The Minnesota Vikings are hosting the San Diego Chargers this weekend and will be forced to play against their sometimes fast-paced offense, one that Vikings coach Mike Zimmer described as a muddle huddle. It can often create difficulties for a defense because it is harder to communicate and it’s harder to get rotational guys in and out when needed.
That’s one reason Zimmer wants the fan base to be loud at TCF Bank Stadium on Sunday. If they make their presence known when the Chargers are on offense, it will be harder for them to communicate in a no-huddle setting and that could slow the game down.
“This will be a great test for us this week,” Zimmer said. “San Diego’s an extremely talented offensive football team. They do a lot of things defensively to create problems for you and we’re going to need our fans this week, especially with the no huddle offense that they run – the muddle huddle – and the communication. I think they can really help us being loud this Sunday.”
Part of it, though, is the fans need to know when to be loud and when to be quite. When the Vikings are offense, wide receiver Mike Wallace prefers the quieter work environment.
“It was really loud,” he said. “We were even having problems hearing. They were even cheering on offense. Sometimes they were cheering at the wrong times. But you would rather have them cheering all the time rather than none of the time.”
Zimmer said one of the hardest things about going against the Chargers’ “muddle huddle” offense is the tempo they set, or lack there of. There are points in the game where quarterback Philip Rivers will get his team up to the line in a hurry and then snap the ball right away. On the next play he might get his team up to the line in a hurry and then wait out the entire play clock until he snaps the ball.
The sporadic tempo can make things difficult for the defense because it is hard to predict when the ball is going to be snapped, making it harder for them to keep their defenses disguised. The Vikings defense isn’t too worried about it.
“Just got to be ready for anything,” said defensive tackle Tom Johnson. “The hurry-up offense, they like to be on the line, see what the defense is doing, as in blitzing, position of where our nickel is and stuff. So we just got to be aligned, carry out our game plan, attack and be ready for whatever they throw at us.”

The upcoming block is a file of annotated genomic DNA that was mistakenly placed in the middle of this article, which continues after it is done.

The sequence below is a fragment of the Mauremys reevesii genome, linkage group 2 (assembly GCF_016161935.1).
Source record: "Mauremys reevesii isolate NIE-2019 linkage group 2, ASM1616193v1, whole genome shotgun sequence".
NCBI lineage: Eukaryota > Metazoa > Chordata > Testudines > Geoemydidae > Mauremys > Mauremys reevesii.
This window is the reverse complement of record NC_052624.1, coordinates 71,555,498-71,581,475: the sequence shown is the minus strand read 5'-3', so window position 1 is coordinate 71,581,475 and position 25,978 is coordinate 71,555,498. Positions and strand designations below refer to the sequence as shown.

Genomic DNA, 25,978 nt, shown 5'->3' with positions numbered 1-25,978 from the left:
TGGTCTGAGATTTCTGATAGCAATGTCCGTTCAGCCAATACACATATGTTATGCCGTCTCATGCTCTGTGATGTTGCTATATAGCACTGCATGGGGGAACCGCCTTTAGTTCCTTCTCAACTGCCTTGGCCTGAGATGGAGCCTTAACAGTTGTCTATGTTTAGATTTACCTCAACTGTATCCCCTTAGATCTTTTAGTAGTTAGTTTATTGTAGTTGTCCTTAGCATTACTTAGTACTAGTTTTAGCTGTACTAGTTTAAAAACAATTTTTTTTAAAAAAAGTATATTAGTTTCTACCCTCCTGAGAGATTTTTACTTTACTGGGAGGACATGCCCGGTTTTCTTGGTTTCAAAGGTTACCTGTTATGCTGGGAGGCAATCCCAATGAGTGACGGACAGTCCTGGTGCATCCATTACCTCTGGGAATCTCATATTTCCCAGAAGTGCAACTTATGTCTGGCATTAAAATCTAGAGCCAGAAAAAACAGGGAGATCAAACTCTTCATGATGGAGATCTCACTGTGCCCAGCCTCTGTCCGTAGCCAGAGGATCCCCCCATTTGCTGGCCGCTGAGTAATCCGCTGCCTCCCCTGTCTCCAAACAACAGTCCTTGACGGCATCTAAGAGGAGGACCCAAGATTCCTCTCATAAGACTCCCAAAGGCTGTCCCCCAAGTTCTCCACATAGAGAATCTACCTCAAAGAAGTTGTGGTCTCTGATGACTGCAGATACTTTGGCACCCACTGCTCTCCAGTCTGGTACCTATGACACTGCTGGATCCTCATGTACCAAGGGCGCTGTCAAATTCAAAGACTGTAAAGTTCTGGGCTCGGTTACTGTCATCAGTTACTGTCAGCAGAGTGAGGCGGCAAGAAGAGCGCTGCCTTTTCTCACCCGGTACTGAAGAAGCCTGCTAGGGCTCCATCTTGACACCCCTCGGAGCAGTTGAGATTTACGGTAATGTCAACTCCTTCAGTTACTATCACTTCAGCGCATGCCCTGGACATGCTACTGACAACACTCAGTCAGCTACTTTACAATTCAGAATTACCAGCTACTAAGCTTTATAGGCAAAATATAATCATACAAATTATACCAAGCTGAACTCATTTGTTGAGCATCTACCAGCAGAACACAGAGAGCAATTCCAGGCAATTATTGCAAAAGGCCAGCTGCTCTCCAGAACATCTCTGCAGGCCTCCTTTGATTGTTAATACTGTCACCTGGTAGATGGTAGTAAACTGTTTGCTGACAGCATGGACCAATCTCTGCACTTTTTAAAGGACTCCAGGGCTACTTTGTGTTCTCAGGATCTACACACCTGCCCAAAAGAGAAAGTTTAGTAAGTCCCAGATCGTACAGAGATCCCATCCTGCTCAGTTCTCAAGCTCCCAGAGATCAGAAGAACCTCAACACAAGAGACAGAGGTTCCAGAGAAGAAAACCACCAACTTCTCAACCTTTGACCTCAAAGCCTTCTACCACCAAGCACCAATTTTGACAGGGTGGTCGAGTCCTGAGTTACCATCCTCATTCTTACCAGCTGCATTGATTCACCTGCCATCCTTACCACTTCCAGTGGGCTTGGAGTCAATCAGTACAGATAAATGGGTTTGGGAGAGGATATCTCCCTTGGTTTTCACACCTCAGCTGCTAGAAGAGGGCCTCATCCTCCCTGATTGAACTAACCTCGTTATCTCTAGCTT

Johnson is used primarily as a rotational defensive tackle that specializes in the pass rush. The high tempo of the offense can make it difficult to get players like Johnson into the game because if the offense is rolling there is no chance to switch players in and out.
“You can’t substitute as easy,” Johnson said. “First down, you’re going to have the big guys in, second down you’re going to have the mid guys, third down you’re going to have the pass rushers. So it’s a situation of the coaches just managing the game.”
There will likely be times during the course of this game where players are going to be forced to stay on the field for long periods of time without rest. It could become too difficult to get substitutions in if the Chargers offense starts picking up first down after first down and the starters might have to play the series, but they already have that experience from the first two weeks.
Last week against the Detroit Lions, the Vikings defense was on the field for a 20-play drive, much longer than the average drive, and a lot of that drive took place with the offense in no-huddle. Johnson said he is thankful for that experience because he believes it should help them a lot as they head into their Week 3 matchup against the Chargers.
Besides the tempo, another thing that the Chargers offense does that makes things difficult for opposing defenses is run a lot of different plays out of a single formation. By having that ability they can disguise their plays better and it can often keep defenses on their heels because they don’t know if it will be a pass or run, or where the play will be going.
“They make it difficult because they can run a lot of different runs out of their no-huddle gun formation, which a lot of teams, they’re more basic in their gun runs,” Zimmer said. “This team runs quite a bit and the backs they have, all three of them really, are very explosive. I do think that Philip does a good job at checking in and out of plays, getting into the right things. Sometimes he’ll take three cadences, change it at the last second, so he gets them in a lot of good plays.”
The Vikings need to stick to the game plan their coaches have given them and they feel like they will be able to come away with a victory.
“We got until Sunday to be ready, so we’ve got time,” said defensive tackle Sharrif Floyd. “We’ve got time to get our stamina up if we need to, but other than that it’s just football. Everything’s still the same, nothing changes but the tempo.”